Mayor Giuliani Calls for End of Methadone Treatment in New York
In July, New York Mayor Rudolph Giuliani announced the end of methadone treatment programs in New York City within the next four years. The Mayor accused methadone treatment of substituting one addiction for another. He hopes to replace methadone programs with complete abstinence, a more "moral" means of treatment. Methadone, taken orally by recovering addicts to quell the desire for heroin, is used by about 40,000 persons in New York City (Rachel L. Swarns, "Mayor Wants To Abolish Use of Methadone," New York Times, July 21, 1998, p. B1; Beth Gardiner, "Giuliani Plans to Wean Methadone Users," Washington Post, August 23, 1998, p. A16).
Giuliani's announcement came days after the director of the Office of National Drug Control policy, Barry McCaffrey, said that his recent trip to Europe had convinced him of the effectiveness of methadone treatment in combatting heroin addiction. Upon learning of Giuliani's announcement, McCaffrey said, Giuliani's "recent statements about methadone therapy are at odds with the conclusions of the nation's scientific and medical community." New York Deputy Mayor Joseph Lhota responded, "Maybe the reason our nation's war against drugs has stalled is because our vaunted drug czar favors massive increases in chemical dependency" (Christopher Wren, "Drug Czar Assails Mayor For Opposing Methadone," New York Times, July 25, 1998, p. B3).
Mayor Giuliani's comments provoked a debate on the op-ed pages of the New York Times among physicians, treatment clinic officials, and concerned citizens. Sally Satel, M.D., a psychiatrist who works in a Washington methadone clinic, wrote that, while methadone treatment can be effective, poorly run programs can promote use of other drugs. Satel said many clinics tolerate use of drugs like cocaine, which undermines the patient's treatment and harms the clinic's credibility in the eyes of other patients (Sally L. Satel, "Methadone Works, Usually," New York Times, July 22, 1998, p. A19).
Marc Shinderman, M.D., the medical director of the Center for Addictive Problems in Chicago, called Satel's piece "ill-informed." Shinderman said, though some people on maintenance therapy do use cocaine and other illicit drugs, the methadone clinics do not encourage this. He pointed out that good clinics offer services such as psychiatric counseling and behavioral interventions which help to reduce drug use (Marc Shinderman, Letter to the Editor, New York Times, July 25, 1998, p. A12).
Mark Parrino, president of the American Methadone Treatment Association, said of Giuliani's plan, "The first thing that will happen is that 80 percent of these people will relapse. . .We know it. It's happened in other cities. . .From a public health perspective it's an absolute disaster" (Beth Gardiner, "Anti-Methadone Stand Arouses Critics," Daily Gazette (Schenectady, NY), August 22, 1998, p. B5).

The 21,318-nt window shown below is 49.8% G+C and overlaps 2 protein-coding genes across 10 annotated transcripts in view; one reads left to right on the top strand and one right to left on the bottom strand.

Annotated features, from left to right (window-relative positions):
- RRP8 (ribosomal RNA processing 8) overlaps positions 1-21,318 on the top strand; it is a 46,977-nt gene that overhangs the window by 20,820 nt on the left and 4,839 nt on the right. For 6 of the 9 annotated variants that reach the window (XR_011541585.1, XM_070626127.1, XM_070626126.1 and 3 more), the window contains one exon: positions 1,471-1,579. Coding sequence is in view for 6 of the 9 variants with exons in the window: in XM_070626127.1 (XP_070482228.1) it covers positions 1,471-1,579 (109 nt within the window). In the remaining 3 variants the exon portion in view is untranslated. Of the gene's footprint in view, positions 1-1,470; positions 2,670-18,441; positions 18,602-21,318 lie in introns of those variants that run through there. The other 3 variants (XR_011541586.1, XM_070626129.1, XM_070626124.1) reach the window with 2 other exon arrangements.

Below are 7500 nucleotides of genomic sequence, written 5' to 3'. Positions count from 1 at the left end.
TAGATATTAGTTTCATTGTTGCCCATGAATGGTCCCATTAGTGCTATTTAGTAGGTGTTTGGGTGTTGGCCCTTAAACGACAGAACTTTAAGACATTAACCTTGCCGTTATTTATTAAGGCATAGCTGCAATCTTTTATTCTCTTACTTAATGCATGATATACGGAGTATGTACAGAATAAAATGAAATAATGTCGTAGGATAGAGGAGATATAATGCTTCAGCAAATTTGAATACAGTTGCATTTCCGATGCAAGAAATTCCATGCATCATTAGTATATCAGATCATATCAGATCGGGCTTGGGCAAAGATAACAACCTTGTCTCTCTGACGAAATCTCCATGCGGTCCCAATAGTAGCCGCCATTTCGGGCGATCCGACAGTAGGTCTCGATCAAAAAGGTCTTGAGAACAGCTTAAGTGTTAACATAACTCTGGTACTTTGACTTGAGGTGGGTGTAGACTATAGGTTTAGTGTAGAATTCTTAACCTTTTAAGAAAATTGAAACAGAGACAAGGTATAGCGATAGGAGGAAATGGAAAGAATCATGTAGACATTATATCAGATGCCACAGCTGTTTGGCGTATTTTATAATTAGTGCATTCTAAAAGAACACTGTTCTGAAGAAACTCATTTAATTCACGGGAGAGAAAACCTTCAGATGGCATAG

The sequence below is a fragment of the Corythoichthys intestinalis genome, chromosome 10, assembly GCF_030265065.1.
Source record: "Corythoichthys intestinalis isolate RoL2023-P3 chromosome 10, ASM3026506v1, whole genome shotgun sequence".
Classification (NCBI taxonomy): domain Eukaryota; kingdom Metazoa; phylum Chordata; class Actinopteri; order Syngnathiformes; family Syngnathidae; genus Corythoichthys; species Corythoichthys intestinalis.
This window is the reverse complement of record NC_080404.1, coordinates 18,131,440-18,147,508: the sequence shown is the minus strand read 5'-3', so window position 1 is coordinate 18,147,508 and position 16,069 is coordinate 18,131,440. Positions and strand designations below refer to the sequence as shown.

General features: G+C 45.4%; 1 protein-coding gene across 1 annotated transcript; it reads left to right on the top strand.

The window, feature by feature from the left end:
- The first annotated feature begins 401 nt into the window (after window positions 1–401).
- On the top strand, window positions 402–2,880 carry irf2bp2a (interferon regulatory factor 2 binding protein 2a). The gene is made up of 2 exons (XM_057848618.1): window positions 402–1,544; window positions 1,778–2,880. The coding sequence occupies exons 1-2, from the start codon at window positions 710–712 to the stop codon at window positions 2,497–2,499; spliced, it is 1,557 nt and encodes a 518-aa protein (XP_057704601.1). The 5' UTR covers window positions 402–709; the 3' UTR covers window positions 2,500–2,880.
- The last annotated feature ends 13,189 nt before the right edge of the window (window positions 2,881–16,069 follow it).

A number of experts told the New York Times that because federal and state money pay overwhelmingly for the methadone programs in New York, Giuliani, as an officer of the city, is not empowered to shut most of them down (Ian Fisher, "Mayor's Drive Against Methadone Has Little Chance, Experts Say," New York Times, July 22, 1998, p. B1).
However, the city controls methadone treatment for 2,000 heroin addicts at city-run hospitals. Mayor Giuliani expressed his intention to replace indefinite methadone maintenance with a methadone-to-abstinence program at the five New York hospitals. His plan would allow addicts to remain on methadone for a few months before suspending access to the drug (David M. Halbfinger, "Little Evidence To Back mayor On Drug Plan," New York Times, August 19, 1998, p. A31; Rachel L. Swarns, "Giuliani Orders 5 City Hospitals To Wean Addicts Off Methadone," New York Times, August 15, 1998).
Gen. Barry McCaffrey added, "The problem isn't that there are too many methadone programs, it is that there are too few. . .Close down methadone programs and (addicts) will be back on the streets, back on drugs, and back on welfare."
Even some officials who offer abstinence programs feel that a variety of alternative treatments should be available. Ray Diaz, a senior vice president of Samaritan Village, a New York treatment center that includes a methadone-to-abstinence program, said, "This model doesn't work for everyone. We need a number of different treatment models at city hospitals. Methadone maintenance programs are vital" ("Mayor Steps Up His Criticism Of Methadone Programs," New York Times, August 16, 1998).
Mayor Rudolph Giuliani's Press Office - City Hall, Press Office, New York, NY 10007, Tel: (212) 788-2958, Fax: (212) 788-2975.
Gen. Barry McCaffrey, Office of National Drug Control Policy - 750 17th St., NW, 8th Floor, Washington, DC 20006, Tel: (202) 395-6618, Web: <http://www.whitehousedrugpolicy.gov>.
Sally Satel, M.D. - (202) 638-8911, Fax: (202) 638-1505.
Marc Shinderman, M.D., Center for Addictive Problems, 609 North Wells, Chicago, IL 60610, Tel: (312) 266-0404, Fax: (312) 266-8169.
American Methadone Treatment Association - 217 Broadway, Suite 304, New York, NY 10007, Tel: (212) 566-5555, Fax: (212) 349-2944, Web: <http://www.assnmethworks.org>.•